Talks outline Tasmanian power problem
Renowned US environmentalist Bill McKibben has given a clear warning to the Tasmanian Government that things will get worse.
The state is struggling to get a handle on its unprecedented energy crisis, driven by falling hydro-electric dam levels and a broken Basslink cable.
The low dam levels are linked to reduced rainfall, and McKibben says the weather will only get worse.
“Unfortunately it's not going to be the new norm, the new norm is going to be worse and more dramatic with each passing few years,” he said.
“In the future, the main sources of new generation around the world are going to be sun and wind.”
Tasmania’s Attorney-General Vanessa Goodwin said the government was looking at alternative power sources..
“The Energy Minister [Matthew Groom] has indicated that he will be considering all of these options in the context of where we go in the future,” she said.
The current plan relies largely on replacing lost power supplies over 100 diesel generators.
Treasurer Peter Gutwein says he has been receiving weekly cost updates from Hydro Tasmania, but will not reveal how much it actually is.
“Hydro are fully aware of what it costs and are updating the Government on a weekly basis,” Mr Gutwein said.
“I'm not prepared to provide you with that information at this point in time.”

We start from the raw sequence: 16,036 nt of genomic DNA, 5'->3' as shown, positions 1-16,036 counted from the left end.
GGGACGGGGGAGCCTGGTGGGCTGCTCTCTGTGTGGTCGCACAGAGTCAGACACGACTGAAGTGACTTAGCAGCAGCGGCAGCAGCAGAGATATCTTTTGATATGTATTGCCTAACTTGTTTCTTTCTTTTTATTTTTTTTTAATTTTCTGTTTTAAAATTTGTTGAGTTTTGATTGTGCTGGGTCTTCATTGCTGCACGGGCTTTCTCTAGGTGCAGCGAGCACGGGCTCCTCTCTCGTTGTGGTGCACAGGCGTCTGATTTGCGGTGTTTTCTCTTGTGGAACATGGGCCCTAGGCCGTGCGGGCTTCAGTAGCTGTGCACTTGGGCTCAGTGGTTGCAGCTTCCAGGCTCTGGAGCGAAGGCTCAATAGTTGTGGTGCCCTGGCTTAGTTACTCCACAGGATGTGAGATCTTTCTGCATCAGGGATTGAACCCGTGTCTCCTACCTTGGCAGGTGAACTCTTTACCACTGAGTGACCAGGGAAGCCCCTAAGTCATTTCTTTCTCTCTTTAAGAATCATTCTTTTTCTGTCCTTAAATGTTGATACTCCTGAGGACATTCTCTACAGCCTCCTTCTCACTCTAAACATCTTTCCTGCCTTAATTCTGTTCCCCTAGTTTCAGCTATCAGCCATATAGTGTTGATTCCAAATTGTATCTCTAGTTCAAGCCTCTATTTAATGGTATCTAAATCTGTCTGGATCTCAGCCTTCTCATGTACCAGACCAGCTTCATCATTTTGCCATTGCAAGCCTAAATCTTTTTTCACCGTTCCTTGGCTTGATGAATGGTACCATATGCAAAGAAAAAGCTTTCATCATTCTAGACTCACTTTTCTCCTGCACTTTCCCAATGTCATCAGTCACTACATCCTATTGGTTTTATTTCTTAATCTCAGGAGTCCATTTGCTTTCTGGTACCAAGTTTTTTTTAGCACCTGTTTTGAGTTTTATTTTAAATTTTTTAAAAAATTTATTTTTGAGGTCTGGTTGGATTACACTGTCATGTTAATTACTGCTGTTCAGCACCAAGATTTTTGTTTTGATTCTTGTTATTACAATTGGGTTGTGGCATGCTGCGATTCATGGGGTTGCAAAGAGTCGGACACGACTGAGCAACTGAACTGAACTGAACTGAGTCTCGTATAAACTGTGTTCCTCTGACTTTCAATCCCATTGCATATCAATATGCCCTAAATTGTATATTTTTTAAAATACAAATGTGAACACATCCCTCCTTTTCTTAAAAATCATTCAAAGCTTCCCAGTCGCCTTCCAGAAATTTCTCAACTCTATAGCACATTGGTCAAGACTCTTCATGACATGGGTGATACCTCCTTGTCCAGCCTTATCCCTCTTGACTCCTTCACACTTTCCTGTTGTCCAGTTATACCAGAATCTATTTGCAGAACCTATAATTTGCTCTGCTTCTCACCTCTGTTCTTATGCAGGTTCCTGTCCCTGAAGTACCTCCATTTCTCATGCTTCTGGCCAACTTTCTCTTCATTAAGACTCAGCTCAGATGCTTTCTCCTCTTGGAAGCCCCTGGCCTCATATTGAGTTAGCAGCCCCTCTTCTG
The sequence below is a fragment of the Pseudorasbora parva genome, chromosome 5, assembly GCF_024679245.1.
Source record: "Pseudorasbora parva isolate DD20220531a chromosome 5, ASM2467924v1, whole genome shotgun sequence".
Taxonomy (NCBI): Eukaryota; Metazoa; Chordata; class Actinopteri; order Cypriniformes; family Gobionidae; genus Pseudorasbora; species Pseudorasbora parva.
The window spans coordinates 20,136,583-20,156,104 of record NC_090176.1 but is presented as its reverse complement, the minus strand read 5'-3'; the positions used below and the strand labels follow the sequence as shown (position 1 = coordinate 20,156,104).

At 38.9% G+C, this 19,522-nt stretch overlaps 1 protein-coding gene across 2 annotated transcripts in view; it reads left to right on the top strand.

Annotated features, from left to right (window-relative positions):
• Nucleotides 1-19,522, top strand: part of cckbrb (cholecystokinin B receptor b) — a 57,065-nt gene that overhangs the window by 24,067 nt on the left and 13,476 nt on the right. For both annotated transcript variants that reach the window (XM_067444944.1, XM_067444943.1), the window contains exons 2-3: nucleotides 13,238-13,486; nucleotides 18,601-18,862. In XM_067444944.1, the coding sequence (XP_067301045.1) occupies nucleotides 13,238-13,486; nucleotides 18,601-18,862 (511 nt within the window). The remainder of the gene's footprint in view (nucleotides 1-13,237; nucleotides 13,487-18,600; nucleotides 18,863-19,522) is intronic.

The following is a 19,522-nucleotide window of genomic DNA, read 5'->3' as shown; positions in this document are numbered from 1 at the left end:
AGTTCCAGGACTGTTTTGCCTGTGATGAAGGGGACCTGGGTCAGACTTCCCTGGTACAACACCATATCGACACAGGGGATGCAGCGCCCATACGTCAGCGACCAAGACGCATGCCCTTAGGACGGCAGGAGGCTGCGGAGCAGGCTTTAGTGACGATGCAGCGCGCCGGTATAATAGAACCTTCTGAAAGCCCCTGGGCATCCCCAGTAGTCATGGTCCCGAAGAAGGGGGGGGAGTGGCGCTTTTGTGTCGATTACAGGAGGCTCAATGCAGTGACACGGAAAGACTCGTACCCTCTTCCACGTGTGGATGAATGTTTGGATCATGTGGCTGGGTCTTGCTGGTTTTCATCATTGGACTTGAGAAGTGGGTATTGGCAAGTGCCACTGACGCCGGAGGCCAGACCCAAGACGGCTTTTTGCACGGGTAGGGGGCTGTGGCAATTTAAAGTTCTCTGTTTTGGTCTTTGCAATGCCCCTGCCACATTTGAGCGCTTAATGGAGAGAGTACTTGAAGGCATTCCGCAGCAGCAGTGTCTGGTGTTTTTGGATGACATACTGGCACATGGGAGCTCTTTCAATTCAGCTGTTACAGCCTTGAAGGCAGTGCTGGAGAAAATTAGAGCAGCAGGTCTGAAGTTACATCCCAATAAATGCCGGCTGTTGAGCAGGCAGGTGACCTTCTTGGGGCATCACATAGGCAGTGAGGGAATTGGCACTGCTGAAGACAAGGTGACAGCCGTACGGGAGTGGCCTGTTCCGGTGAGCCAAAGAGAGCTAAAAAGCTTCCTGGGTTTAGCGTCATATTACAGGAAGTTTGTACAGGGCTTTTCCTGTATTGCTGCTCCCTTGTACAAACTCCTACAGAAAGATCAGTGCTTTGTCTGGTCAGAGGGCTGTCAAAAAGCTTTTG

The Government has provided some cost figures, revealing that the diesel generators cost $44 million to lease and $11 million per 100 megawatts of generation per month.
Meanwhile, Tasmania's biggest electricity user says it will accept power rationing.
Bell Bay Aluminium has cut production by 10 per cent for the last five months to save electricity, costing it about $20 million and leaving it unable to fill some big international orders.
“We've made contingency plans on site to work out if we have to shed more load how would we do it,” Bell Bay general manager Ray Mostogl said.
“They're more longer type decisions, so we've been busy doing that.”
Former energy trader Liam Wagner says consumers will pay more.
“Given that the spot price is above $500 a megawatt hour, I suspect that several months of high prices will mean that there will be a hike in retail prices for Tasmania,” he said.
“It's unprecedented in Australia and I think it's a concerning energy security issue, not only for Tasmania, but for Australia as a whole.”